The Goldsmith (L'orafo) - Grimmfest International Premiere Review
Director: Vincenzo Ricchiuto
Starring: Guiseppe Pambieri, Stefania Cassini, Tania Bambaci, Gianluca Vannucci, Mike Cimini
Written by: Vincenzo Ricchiuto, Germano Tarricone
Produced by: Antonio Guadalupi, Germano Tarricone
Cinematography by: Francesco Collinelli
Original Score by: Alexander Cimini
A trio of desperate criminals break into the isolated country house of an elderly goldsmith and his wife. But their chosen targets turn out to be far less defenseless than they seem.
The premise doesn't exactly offer anything uniquely original to the home invasion sub-genre. There's a growing trend of these type of films where the easy mark actually turns out to be more intelligent and more dangerous than first expected. However the first half of Vincenzo Ricchiuto's debut feature is smart and engaging but it quickly falls into familiar and tiresome territory.
Arianna, Stefano and Roberto are three close childhood friends who we first meet as kids in the opening scene when they attack and knife an elderly man. Fast forward years later and the three are still caught up in their criminal ways. Their next target is an elderly goldsmith called Antonio, who they have received some secret information about concerning a jewellery laboratory. Discovering this lab and clearing its goods could prove to be a huge moment in the trio's lives and set them up financially for some time to come. There's only one problem. When they break in to the elderly couple's home they can't find the lab and just as they are about the give up, Roberto, the loose canon of the three, decides to kick the bedroom door down and demand, at gun point, that Antonio show them where the lab is.
Eventually Antonio gives in after Roberto strikes his wife Giovanna and the three are shown the hidden entrance to the secret lab. Antonio and Giovanna are then tied up as the three fill their bags full of Cartier level goodies. But their dastardly plan suddenly goes tits up when the lab door closes behind them and the three criminals are locked inside with no escape in sight.
A long period of the film then addresses the fact that Antonio and Giovanna clearly are not the old fools that the desperate criminals first envisioned. Not only does Antonio decide not to call the police on the group but he begins to play games with them and we learn that he actually knows who they are; their names and intimate details about their past. This is where my attention for the film really peaked because the mystery of how he knows these details and what is actually going on here really draws you in. Antonio's games eventually split the group and we get some great scenes where paranoia takes over. It really is great writing that helps to build tension. Helping to spike the tension to insurmountable levels is the intermittent visit from a friendly police officer that could've been drawn out even further in Tarantino fashion, but Ricchiuto decides to put a pin in that sequence early. The same thing actually happened earlier when the trio turn on themselves. It feels like they were so excited to get to the end that they forgo all the suspense, which up until that point had been working effectively.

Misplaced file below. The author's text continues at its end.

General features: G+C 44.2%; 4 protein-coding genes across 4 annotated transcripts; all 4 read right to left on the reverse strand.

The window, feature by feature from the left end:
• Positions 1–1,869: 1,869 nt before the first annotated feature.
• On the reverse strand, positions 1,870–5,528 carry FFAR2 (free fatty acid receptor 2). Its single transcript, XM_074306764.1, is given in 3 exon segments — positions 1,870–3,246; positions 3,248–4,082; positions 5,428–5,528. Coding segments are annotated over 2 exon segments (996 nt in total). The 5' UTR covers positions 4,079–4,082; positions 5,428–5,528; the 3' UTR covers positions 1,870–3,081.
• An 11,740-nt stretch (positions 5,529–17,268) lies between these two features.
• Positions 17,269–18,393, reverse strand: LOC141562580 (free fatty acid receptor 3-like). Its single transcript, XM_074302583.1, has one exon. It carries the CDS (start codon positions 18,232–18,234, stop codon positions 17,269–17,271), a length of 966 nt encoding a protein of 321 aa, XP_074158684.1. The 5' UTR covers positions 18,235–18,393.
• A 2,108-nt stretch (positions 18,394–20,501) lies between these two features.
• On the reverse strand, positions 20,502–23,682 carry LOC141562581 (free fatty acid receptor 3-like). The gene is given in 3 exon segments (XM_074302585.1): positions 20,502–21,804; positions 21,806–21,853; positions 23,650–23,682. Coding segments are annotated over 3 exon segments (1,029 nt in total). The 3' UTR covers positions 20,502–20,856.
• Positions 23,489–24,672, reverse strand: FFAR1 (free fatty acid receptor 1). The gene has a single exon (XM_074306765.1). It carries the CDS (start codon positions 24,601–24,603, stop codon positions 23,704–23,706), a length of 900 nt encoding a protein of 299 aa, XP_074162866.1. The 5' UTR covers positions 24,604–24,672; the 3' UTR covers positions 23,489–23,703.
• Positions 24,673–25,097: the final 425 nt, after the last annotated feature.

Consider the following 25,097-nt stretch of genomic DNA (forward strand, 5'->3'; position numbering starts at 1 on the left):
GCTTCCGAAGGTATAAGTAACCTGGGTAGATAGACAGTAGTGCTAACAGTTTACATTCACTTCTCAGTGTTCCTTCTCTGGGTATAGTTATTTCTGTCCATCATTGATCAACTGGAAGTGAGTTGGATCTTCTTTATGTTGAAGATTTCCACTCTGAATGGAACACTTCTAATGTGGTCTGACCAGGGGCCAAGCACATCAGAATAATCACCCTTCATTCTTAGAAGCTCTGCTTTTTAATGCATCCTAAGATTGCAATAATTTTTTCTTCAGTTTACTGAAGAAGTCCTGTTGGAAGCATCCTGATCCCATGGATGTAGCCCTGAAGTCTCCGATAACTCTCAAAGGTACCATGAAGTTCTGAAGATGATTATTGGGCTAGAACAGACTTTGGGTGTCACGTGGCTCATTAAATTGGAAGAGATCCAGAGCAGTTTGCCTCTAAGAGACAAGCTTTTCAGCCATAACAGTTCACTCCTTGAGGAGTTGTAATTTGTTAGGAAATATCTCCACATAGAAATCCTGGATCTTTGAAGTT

And just when we think this taut thriller might be exploring new and original plot points, it just sort of turns into a conventional "secret staircase leads to medical facility where experimental body doctoring is occurring". The film then decides to drop all the hard work it's done in building tension and character development by turning the elderly couple, particularly Giovanna, into a bit of a caricature.
The performances are spot on and the writing is very good for the most part. The screenplay is structured well but a few tweaks could've really turned this into a must-see imaginative thriller. It's just a shame that impatience got the better of director Vincenzo Ricchiuto (which is strange because the runtime is only 88 minutes) and the film instead ends up turning into a standard torture flick.
- Gavin Logan
'The Goldsmith' received its International Premiere at Grimmfest on October 8th.